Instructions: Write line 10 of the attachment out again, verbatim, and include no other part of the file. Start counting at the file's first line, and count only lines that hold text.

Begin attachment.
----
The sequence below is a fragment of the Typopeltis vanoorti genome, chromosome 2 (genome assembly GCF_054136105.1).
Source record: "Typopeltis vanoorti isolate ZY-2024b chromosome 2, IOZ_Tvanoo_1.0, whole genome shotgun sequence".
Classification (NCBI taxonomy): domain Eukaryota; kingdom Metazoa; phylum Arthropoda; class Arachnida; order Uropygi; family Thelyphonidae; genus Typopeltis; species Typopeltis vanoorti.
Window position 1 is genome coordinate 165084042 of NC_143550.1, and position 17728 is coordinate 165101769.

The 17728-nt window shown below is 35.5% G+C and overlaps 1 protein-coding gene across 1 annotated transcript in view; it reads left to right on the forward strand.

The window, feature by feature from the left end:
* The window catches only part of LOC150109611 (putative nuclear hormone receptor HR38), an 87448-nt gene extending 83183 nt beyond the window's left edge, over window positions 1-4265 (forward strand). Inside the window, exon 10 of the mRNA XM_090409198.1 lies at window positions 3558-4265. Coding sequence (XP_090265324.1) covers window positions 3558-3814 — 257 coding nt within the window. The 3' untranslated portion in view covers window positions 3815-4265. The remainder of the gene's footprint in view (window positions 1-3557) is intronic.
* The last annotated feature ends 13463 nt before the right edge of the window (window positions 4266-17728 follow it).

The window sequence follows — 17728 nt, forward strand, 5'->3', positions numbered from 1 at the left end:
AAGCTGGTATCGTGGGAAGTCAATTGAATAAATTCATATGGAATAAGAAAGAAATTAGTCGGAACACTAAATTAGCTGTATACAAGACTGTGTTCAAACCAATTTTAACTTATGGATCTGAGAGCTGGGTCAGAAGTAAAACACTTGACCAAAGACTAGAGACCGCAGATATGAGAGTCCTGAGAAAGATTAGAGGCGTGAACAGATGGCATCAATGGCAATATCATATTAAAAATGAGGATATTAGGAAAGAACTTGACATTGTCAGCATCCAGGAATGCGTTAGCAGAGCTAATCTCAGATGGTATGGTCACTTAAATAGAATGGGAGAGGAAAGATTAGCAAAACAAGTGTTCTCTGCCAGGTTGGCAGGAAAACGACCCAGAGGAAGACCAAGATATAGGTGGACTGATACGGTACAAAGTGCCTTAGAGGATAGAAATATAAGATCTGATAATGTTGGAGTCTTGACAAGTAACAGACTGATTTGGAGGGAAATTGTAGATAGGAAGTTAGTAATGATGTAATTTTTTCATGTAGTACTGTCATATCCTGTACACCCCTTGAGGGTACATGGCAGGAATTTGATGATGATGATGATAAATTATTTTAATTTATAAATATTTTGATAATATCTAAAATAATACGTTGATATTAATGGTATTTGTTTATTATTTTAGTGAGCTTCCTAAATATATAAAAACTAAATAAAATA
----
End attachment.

AAGCTGGTATCGTGGGAAGTCAATTGAATAAATTCATATGGAATAAGAAAGAAATTAGTCGGAACACTAAATTAGCTGTATACAAGACTGTGTTCAAACCAATTTTAACTTATGGATCTGAGAGCTGGGTCAGAAGTAAAACACTTGACCAAAGACTAGAGACCGCAGATATGAGAGTCCTGAGAAAGATTAGAGGCGTGAACAGATGGCATCAATGGCAATATCATATTAAAAATGAGGATATTAGGAAAGAACTTGACATTGTCAGCATCCAGGAATGCGTTAGCAGAGCTAATCTCAGATGGTATGGTCACTTAAATAGAATGGGAGAGGAAAGATTAGCAAAACAAGTGTTCTCTGCCAGGTTGGCAGGAAAACGACCCAGAGGAAGACCAAGATATAGGTGGACTGATACGGTACAAAGTGCCTTAGAGGATAGAAATATAAGATCTGATAATGTTGGAGTCTTGACAAGTAACAGACTGATTTGGAGGGAAATTGTAGATAGGAAGTTAGTAATGATGTAATTTTTTCATGTAGTACTGTCATATCCTGTACACCCCTTGAGGGTACATGGCAGGAATTTGATGATGATGATGATAAATTATTTTAATTTATAAATATTTTGATAATATCTAAAATAATACGTTGATATTAATGGTATTTGTTTATTATTTTAGTGAGCTTCCTAAATATATAAAAACTAAATAAAATA